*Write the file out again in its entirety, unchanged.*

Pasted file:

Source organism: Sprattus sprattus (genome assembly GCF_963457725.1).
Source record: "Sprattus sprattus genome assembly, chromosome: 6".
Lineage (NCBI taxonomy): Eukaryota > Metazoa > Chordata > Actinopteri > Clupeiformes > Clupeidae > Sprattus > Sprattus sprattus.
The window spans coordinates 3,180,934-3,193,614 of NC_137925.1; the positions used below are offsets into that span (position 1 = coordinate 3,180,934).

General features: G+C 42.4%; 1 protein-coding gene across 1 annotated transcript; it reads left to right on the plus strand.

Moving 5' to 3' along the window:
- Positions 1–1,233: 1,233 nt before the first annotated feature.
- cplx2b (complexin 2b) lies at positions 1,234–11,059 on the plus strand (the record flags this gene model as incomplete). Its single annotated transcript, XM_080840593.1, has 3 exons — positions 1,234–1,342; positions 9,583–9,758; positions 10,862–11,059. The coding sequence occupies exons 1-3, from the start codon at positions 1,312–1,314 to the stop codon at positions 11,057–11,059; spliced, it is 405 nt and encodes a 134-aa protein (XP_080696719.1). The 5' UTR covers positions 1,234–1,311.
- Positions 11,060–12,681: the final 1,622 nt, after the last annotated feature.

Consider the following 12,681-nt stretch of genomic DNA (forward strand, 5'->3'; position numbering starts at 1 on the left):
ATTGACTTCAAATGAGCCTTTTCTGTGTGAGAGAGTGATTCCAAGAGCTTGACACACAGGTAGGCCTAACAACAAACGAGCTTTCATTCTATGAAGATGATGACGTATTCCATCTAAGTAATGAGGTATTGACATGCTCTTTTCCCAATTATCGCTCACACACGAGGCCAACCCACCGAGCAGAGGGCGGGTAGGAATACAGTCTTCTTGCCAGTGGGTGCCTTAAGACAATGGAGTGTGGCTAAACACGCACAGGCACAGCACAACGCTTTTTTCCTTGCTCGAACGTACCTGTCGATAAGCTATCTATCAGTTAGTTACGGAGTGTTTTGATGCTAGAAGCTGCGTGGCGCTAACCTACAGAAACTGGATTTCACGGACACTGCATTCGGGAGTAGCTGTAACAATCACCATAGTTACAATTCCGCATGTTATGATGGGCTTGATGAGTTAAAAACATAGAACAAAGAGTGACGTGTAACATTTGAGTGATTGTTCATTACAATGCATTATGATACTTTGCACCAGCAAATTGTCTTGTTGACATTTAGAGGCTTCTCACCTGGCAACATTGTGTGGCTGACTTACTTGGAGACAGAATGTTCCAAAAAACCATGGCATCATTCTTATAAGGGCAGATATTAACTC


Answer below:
Source organism: Sprattus sprattus (genome assembly GCF_963457725.1).
Source record: "Sprattus sprattus genome assembly, chromosome: 6".
Lineage (NCBI taxonomy): Eukaryota > Metazoa > Chordata > Actinopteri > Clupeiformes > Clupeidae > Sprattus > Sprattus sprattus.
The window spans coordinates 3,180,934-3,193,614 of NC_137925.1; the positions used below are offsets into that span (position 1 = coordinate 3,180,934).

General features: G+C 42.4%; 1 protein-coding gene across 1 annotated transcript; it reads left to right on the plus strand.

Moving 5' to 3' along the window:
- Positions 1–1,233: 1,233 nt before the first annotated feature.
- cplx2b (complexin 2b) lies at positions 1,234–11,059 on the plus strand (the record flags this gene model as incomplete). Its single annotated transcript, XM_080840593.1, has 3 exons — positions 1,234–1,342; positions 9,583–9,758; positions 10,862–11,059. The coding sequence occupies exons 1-3, from the start codon at positions 1,312–1,314 to the stop codon at positions 11,057–11,059; spliced, it is 405 nt and encodes a 134-aa protein (XP_080696719.1). The 5' UTR covers positions 1,234–1,311.
- Positions 11,060–12,681: the final 1,622 nt, after the last annotated feature.

Consider the following 12,681-nt stretch of genomic DNA (forward strand, 5'->3'; position numbering starts at 1 on the left):
ATTGACTTCAAATGAGCCTTTTCTGTGTGAGAGAGTGATTCCAAGAGCTTGACACACAGGTAGGCCTAACAACAAACGAGCTTTCATTCTATGAAGATGATGACGTATTCCATCTAAGTAATGAGGTATTGACATGCTCTTTTCCCAATTATCGCTCACACACGAGGCCAACCCACCGAGCAGAGGGCGGGTAGGAATACAGTCTTCTTGCCAGTGGGTGCCTTAAGACAATGGAGTGTGGCTAAACACGCACAGGCACAGCACAACGCTTTTTTCCTTGCTCGAACGTACCTGTCGATAAGCTATCTATCAGTTAGTTACGGAGTGTTTTGATGCTAGAAGCTGCGTGGCGCTAACCTACAGAAACTGGATTTCACGGACACTGCATTCGGGAGTAGCTGTAACAATCACCATAGTTACAATTCCGCATGTTATGATGGGCTTGATGAGTTAAAAACATAGAACAAAGAGTGACGTGTAACATTTGAGTGATTGTTCATTACAATGCATTATGATACTTTGCACCAGCAAATTGTCTTGTTGACATTTAGAGGCTTCTCACCTGGCAACATTGTGTGGCTGACTTACTTGGAGACAGAATGTTCCAAAAAACCATGGCATCATTCTTATAAGGGCAGATATTAACTC